Spanish trade unions work to strangle mounting strike wave

Spain’s union bureaucracies are working to shut down a wave of strikes amid mounting working class opposition to the Socialist Party (PSOE)-Podemos government and the US-NATO war on Russia in Ukraine.

Last week, the USO union called off its a baggage handlers’ strike, demanding better conditions, against low-cost air carrier Ryanair in 22 Spanish airports. The USO claimed the PSOE-Podemos’ ministry of transport's minimum service requirements “have made it impossible for workers to carry out the strike', adding that they are 'abusive and clearly detrimental to the exercise of the right to strike, making it absolutely unfeasible.”

Accepting the decision of Spain’s large union bureaucracies to isolate the strike and bring out other sections of workers in defence of the baggage handlers, the USO proposed only to challenge the minimum service requirements in court. The USO’s capitulation comes amid a wave of struggles that have rocked the European airline industry this year, including Ryanair, Iberia Express, EasyJet, Lufthansa, Air France and SAS. It worked also to prevent the linking of the baggage handlers struggle with a flight attendants strike called by the STAVLA union.

The flight attendant strikes are planned for every Friday, Sunday, and Monday between November 1 and January 31. Workers are demanding a 13.4 percent pay rise for this year. Earlier, the Stalinist Workers Commissions (CCOO) had tried to shut down the strike by agreeing to a 6.5 percent increase in August, though inflation is already running at 9 percent or more.

Mounting anger forced STAVLA to refuse to sign and call strike action. Once again, the PSOE-Podemos government has imposed a minimum service requirement that workers work 50 to 80 percent of normal hours to break the strike. STAVLA has yet to denounce these measures and will most likely accept them like USO.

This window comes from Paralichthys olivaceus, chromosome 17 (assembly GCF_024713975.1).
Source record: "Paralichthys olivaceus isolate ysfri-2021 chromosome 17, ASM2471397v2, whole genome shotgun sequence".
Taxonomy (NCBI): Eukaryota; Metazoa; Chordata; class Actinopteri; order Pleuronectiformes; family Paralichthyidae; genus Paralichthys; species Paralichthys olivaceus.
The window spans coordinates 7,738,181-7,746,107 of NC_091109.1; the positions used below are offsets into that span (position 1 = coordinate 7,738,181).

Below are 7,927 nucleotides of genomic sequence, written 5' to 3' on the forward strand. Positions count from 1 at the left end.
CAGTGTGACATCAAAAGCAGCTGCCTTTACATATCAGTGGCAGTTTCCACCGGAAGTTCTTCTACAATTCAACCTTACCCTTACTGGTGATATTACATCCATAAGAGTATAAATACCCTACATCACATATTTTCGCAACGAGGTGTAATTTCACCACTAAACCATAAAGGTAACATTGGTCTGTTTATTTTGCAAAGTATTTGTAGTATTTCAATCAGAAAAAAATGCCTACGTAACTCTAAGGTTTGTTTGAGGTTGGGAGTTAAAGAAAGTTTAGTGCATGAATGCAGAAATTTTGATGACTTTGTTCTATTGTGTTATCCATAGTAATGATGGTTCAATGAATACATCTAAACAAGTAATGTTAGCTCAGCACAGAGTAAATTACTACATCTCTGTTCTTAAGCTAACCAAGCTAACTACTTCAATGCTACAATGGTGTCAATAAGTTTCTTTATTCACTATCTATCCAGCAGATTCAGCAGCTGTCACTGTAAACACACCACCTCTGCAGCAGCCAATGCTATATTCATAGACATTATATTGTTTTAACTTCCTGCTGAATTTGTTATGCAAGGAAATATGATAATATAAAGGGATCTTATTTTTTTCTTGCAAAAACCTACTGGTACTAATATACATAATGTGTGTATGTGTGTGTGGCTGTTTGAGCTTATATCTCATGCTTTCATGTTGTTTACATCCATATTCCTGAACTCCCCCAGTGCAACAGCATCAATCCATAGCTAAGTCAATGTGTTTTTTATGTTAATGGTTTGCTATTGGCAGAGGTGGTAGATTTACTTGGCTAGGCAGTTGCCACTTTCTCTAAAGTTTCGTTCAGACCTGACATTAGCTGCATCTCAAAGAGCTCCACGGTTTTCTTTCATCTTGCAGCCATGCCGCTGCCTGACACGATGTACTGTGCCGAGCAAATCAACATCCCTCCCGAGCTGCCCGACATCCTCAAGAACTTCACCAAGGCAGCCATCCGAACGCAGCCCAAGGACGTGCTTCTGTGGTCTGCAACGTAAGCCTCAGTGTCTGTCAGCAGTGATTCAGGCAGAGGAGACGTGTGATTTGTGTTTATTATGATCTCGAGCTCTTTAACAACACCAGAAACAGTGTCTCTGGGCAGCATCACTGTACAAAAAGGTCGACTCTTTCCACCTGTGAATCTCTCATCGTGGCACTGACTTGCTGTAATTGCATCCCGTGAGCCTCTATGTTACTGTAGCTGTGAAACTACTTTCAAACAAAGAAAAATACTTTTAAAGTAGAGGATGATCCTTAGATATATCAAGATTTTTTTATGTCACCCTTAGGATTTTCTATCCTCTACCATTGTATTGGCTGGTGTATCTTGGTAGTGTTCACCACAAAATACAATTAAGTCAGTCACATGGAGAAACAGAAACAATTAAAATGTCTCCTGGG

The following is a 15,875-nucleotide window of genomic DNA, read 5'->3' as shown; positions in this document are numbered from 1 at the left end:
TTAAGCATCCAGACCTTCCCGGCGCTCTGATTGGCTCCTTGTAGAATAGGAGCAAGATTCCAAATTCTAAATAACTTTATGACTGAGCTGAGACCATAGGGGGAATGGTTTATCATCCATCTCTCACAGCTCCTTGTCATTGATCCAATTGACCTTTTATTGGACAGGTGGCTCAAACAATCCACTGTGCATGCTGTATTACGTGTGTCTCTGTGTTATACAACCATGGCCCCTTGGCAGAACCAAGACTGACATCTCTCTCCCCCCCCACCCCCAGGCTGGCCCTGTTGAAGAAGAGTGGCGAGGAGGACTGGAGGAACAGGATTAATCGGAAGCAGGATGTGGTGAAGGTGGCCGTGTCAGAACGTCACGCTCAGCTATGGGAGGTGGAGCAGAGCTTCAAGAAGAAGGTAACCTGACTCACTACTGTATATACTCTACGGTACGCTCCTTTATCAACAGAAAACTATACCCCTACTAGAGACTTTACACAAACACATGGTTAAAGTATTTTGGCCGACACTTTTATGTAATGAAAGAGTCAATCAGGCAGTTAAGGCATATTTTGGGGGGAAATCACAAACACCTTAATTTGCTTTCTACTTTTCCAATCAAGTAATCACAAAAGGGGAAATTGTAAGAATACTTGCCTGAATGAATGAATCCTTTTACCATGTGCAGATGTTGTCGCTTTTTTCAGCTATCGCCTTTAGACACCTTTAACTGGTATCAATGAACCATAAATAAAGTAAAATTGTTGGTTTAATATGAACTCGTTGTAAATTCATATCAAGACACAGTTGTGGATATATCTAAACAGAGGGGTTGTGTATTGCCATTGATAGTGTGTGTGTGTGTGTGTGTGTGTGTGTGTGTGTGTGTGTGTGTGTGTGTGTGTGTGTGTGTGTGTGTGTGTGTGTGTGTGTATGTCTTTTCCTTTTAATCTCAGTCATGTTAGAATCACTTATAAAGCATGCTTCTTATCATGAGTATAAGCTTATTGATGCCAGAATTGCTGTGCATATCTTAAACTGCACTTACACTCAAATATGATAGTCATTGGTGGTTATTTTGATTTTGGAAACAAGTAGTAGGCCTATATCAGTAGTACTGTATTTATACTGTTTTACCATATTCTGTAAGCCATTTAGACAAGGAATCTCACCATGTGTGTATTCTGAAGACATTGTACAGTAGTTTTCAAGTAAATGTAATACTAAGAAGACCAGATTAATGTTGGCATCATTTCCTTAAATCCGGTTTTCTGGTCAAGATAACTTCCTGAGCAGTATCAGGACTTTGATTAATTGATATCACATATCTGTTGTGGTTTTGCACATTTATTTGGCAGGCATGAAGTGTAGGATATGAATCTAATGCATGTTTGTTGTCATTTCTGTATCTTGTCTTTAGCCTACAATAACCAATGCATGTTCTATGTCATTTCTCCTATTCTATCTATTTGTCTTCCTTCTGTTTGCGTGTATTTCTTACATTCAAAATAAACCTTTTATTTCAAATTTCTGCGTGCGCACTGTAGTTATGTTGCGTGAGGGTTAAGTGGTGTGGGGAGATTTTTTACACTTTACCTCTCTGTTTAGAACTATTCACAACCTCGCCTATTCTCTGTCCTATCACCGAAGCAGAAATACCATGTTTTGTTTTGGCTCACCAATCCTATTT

The UGT, CCOO and SEMAF unions have also called off a 15,000-strong railway strike on Spain’s state-operated rail network, Renfe, that was set to start on Friday. Strike action was called over the company’s 2 percent wage increase offer, lack of trains, lack of drivers, and the fear that Renfe will transfer its powers to regions across the country, opening to further deterioration of the public railway system.

The unions called off the strike after Renfe agreed to the salary increases announced in the latest PSOE-Podemos budget. The budget includes below-inflation increases for civil servants like rail workers of 3.5 percent for 2022 and 2023 and 2.5 percent in 2024. This has been cynically celebrated as a “victory” by the unions, when it really means 3.5 million civil servants will see a collapse of real wages and purchasing power.

In the Basque country, 52,000 metal workers were called on a two-day strike on Thursday and Friday, with another one-day stoppage planned this Wednesday, demanding a pay rise which meets inflation. Workers reject the metal employer’s proposal of only10 percent increase spread over the next three years. With inflation running at 10 percent per year, this would represent a massive attack on living standards.

The CCOO, UGT and the Basque separatist unions ELA and LAB are not mobilising the whole strength of the metal workers, around 1 million across Spain. On the contrary, they are intervening to prevent any unified action, calling on their members in the same sector to strike at different dates in different regions.

Strikes have been erupting across the metal sector for over a year, since the powerful, week-long strike by 22,000 metalworkers in Cádiz last November. Strikers occupied their workplaces and defeated attempts by the PSOE-Podemos government’s riot police to retake the factories. The unions then rammed through wage increases below inflation.

This was followed by strike in Cantabria in June by 20,000 metal workers against employers’ blocking of a collective agreement and a below-inflation pay deal. Then, on separate days, the unions called out 16,000 metal workers in Galicia. Both struggles resulted in wage increases way below inflation – In Galicia 5.5 percent this year and 4.5 percent in 2023, and in Cantabria, 4.5 percent increases this year, and 3 percent in 2023 and 2024.